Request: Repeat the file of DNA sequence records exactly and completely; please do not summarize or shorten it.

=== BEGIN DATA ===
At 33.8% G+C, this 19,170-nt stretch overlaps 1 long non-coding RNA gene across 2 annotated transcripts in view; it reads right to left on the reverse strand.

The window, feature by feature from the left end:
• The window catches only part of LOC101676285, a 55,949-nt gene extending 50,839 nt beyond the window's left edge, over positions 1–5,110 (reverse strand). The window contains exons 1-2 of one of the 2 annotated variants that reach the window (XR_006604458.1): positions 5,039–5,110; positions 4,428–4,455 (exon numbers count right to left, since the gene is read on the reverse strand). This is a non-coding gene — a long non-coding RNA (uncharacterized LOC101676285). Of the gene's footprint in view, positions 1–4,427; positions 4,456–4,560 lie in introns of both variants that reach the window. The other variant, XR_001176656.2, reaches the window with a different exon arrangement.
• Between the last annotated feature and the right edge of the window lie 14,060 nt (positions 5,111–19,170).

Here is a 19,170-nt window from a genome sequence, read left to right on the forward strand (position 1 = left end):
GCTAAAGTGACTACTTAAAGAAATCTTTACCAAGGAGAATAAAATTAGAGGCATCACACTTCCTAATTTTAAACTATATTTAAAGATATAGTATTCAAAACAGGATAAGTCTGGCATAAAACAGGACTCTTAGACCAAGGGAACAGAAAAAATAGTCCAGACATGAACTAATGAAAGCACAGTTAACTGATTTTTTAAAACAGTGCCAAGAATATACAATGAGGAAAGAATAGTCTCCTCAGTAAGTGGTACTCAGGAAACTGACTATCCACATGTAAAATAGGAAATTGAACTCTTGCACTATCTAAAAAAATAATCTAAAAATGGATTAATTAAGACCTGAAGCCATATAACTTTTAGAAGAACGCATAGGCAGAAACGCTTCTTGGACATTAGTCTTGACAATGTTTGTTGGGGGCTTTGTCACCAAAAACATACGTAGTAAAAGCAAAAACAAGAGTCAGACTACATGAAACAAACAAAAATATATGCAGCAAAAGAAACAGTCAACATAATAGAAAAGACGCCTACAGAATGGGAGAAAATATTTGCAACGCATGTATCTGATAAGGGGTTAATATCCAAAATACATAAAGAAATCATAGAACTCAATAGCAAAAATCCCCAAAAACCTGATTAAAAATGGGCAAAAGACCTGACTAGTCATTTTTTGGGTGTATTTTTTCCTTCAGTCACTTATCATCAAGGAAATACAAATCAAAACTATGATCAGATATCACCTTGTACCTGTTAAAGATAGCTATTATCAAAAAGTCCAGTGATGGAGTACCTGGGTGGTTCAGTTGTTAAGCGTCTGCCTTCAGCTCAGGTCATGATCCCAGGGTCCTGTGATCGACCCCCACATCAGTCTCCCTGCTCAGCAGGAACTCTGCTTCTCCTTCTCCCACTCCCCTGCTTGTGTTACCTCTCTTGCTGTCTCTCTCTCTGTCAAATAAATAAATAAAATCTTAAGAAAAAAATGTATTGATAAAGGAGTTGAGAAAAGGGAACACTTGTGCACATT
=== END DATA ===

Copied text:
At 33.8% G+C, this 19,170-nt stretch overlaps 1 long non-coding RNA gene across 2 annotated transcripts in view; it reads right to left on the reverse strand.

The window, feature by feature from the left end:
• The window catches only part of LOC101676285, a 55,949-nt gene extending 50,839 nt beyond the window's left edge, over positions 1–5,110 (reverse strand). The window contains exons 1-2 of one of the 2 annotated variants that reach the window (XR_006604458.1): positions 5,039–5,110; positions 4,428–4,455 (exon numbers count right to left, since the gene is read on the reverse strand). This is a non-coding gene — a long non-coding RNA (uncharacterized LOC101676285). Of the gene's footprint in view, positions 1–4,427; positions 4,456–4,560 lie in introns of both variants that reach the window. The other variant, XR_001176656.2, reaches the window with a different exon arrangement.
• Between the last annotated feature and the right edge of the window lie 14,060 nt (positions 5,111–19,170).

Here is a 19,170-nt window from a genome sequence, read left to right on the forward strand (position 1 = left end):
GCTAAAGTGACTACTTAAAGAAATCTTTACCAAGGAGAATAAAATTAGAGGCATCACACTTCCTAATTTTAAACTATATTTAAAGATATAGTATTCAAAACAGGATAAGTCTGGCATAAAACAGGACTCTTAGACCAAGGGAACAGAAAAAATAGTCCAGACATGAACTAATGAAAGCACAGTTAACTGATTTTTTAAAACAGTGCCAAGAATATACAATGAGGAAAGAATAGTCTCCTCAGTAAGTGGTACTCAGGAAACTGACTATCCACATGTAAAATAGGAAATTGAACTCTTGCACTATCTAAAAAAATAATCTAAAAATGGATTAATTAAGACCTGAAGCCATATAACTTTTAGAAGAACGCATAGGCAGAAACGCTTCTTGGACATTAGTCTTGACAATGTTTGTTGGGGGCTTTGTCACCAAAAACATACGTAGTAAAAGCAAAAACAAGAGTCAGACTACATGAAACAAACAAAAATATATGCAGCAAAAGAAACAGTCAACATAATAGAAAAGACGCCTACAGAATGGGAGAAAATATTTGCAACGCATGTATCTGATAAGGGGTTAATATCCAAAATACATAAAGAAATCATAGAACTCAATAGCAAAAATCCCCAAAAACCTGATTAAAAATGGGCAAAAGACCTGACTAGTCATTTTTTGGGTGTATTTTTTCCTTCAGTCACTTATCATCAAGGAAATACAAATCAAAACTATGATCAGATATCACCTTGTACCTGTTAAAGATAGCTATTATCAAAAAGTCCAGTGATGGAGTACCTGGGTGGTTCAGTTGTTAAGCGTCTGCCTTCAGCTCAGGTCATGATCCCAGGGTCCTGTGATCGACCCCCACATCAGTCTCCCTGCTCAGCAGGAACTCTGCTTCTCCTTCTCCCACTCCCCTGCTTGTGTTACCTCTCTTGCTGTCTCTCTCTCTGTCAAATAAATAAATAAAATCTTAAGAAAAAAATGTATTGATAAAGGAGTTGAGAAAAGGGAACACTTGTGCACATT